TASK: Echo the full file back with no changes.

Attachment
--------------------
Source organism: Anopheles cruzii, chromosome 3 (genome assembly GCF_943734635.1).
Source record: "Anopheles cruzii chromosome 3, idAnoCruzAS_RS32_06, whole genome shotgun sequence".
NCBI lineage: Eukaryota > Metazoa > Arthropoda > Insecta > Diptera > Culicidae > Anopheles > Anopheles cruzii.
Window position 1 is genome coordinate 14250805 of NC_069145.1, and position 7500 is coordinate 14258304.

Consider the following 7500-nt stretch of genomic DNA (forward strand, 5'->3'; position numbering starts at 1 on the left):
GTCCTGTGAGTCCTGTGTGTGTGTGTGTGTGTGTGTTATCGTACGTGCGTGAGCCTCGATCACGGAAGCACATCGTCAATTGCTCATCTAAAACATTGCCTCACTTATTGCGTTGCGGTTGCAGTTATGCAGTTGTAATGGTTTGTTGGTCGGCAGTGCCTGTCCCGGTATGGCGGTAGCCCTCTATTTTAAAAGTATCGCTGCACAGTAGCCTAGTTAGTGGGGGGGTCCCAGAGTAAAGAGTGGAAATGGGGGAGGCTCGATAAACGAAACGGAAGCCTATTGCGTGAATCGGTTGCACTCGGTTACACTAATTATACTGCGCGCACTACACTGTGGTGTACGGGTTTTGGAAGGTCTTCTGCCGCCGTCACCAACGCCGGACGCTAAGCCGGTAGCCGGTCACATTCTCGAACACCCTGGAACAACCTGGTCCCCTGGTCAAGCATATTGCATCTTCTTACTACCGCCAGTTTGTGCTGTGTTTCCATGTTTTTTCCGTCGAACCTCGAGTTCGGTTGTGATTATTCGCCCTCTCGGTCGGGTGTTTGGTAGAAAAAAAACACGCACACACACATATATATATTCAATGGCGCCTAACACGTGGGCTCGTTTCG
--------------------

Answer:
Source organism: Anopheles cruzii, chromosome 3 (genome assembly GCF_943734635.1).
Source record: "Anopheles cruzii chromosome 3, idAnoCruzAS_RS32_06, whole genome shotgun sequence".
NCBI lineage: Eukaryota > Metazoa > Arthropoda > Insecta > Diptera > Culicidae > Anopheles > Anopheles cruzii.
Window position 1 is genome coordinate 14250805 of NC_069145.1, and position 7500 is coordinate 14258304.

Consider the following 7500-nt stretch of genomic DNA (forward strand, 5'->3'; position numbering starts at 1 on the left):
GTCCTGTGAGTCCTGTGTGTGTGTGTGTGTGTGTGTTATCGTACGTGCGTGAGCCTCGATCACGGAAGCACATCGTCAATTGCTCATCTAAAACATTGCCTCACTTATTGCGTTGCGGTTGCAGTTATGCAGTTGTAATGGTTTGTTGGTCGGCAGTGCCTGTCCCGGTATGGCGGTAGCCCTCTATTTTAAAAGTATCGCTGCACAGTAGCCTAGTTAGTGGGGGGGTCCCAGAGTAAAGAGTGGAAATGGGGGAGGCTCGATAAACGAAACGGAAGCCTATTGCGTGAATCGGTTGCACTCGGTTACACTAATTATACTGCGCGCACTACACTGTGGTGTACGGGTTTTGGAAGGTCTTCTGCCGCCGTCACCAACGCCGGACGCTAAGCCGGTAGCCGGTCACATTCTCGAACACCCTGGAACAACCTGGTCCCCTGGTCAAGCATATTGCATCTTCTTACTACCGCCAGTTTGTGCTGTGTTTCCATGTTTTTTCCGTCGAACCTCGAGTTCGGTTGTGATTATTCGCCCTCTCGGTCGGGTGTTTGGTAGAAAAAAAACACGCACACACACATATATATATTCAATGGCGCCTAACACGTGGGCTCGTTTCG